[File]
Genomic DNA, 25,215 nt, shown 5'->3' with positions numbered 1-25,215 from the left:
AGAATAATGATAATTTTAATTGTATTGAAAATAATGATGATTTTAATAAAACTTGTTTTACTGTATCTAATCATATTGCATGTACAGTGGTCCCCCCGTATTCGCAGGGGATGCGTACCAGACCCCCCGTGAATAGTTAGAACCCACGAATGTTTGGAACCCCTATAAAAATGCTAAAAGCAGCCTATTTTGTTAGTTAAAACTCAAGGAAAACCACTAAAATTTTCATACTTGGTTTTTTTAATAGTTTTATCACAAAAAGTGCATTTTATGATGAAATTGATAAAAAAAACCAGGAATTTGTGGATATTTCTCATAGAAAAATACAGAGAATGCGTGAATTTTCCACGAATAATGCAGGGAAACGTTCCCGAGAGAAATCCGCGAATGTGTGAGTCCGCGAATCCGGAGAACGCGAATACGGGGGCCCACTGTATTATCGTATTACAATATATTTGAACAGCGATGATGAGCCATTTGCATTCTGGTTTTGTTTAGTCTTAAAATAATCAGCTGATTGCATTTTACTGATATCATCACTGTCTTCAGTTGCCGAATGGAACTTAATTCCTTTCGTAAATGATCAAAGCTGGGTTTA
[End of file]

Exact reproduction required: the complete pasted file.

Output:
Genomic DNA, 25,215 nt, shown 5'->3' with positions numbered 1-25,215 from the left:
AGAATAATGATAATTTTAATTGTATTGAAAATAATGATGATTTTAATAAAACTTGTTTTACTGTATCTAATCATATTGCATGTACAGTGGTCCCCCCGTATTCGCAGGGGATGCGTACCAGACCCCCCGTGAATAGTTAGAACCCACGAATGTTTGGAACCCCTATAAAAATGCTAAAAGCAGCCTATTTTGTTAGTTAAAACTCAAGGAAAACCACTAAAATTTTCATACTTGGTTTTTTTAATAGTTTTATCACAAAAAGTGCATTTTATGATGAAATTGATAAAAAAAACCAGGAATTTGTGGATATTTCTCATAGAAAAATACAGAGAATGCGTGAATTTTCCACGAATAATGCAGGGAAACGTTCCCGAGAGAAATCCGCGAATGTGTGAGTCCGCGAATCCGGAGAACGCGAATACGGGGGCCCACTGTATTATCGTATTACAATATATTTGAACAGCGATGATGAGCCATTTGCATTCTGGTTTTGTTTAGTCTTAAAATAATCAGCTGATTGCATTTTACTGATATCATCACTGTCTTCAGTTGCCGAATGGAACTTAATTCCTTTCGTAAATGATCAAAGCTGGGTTTA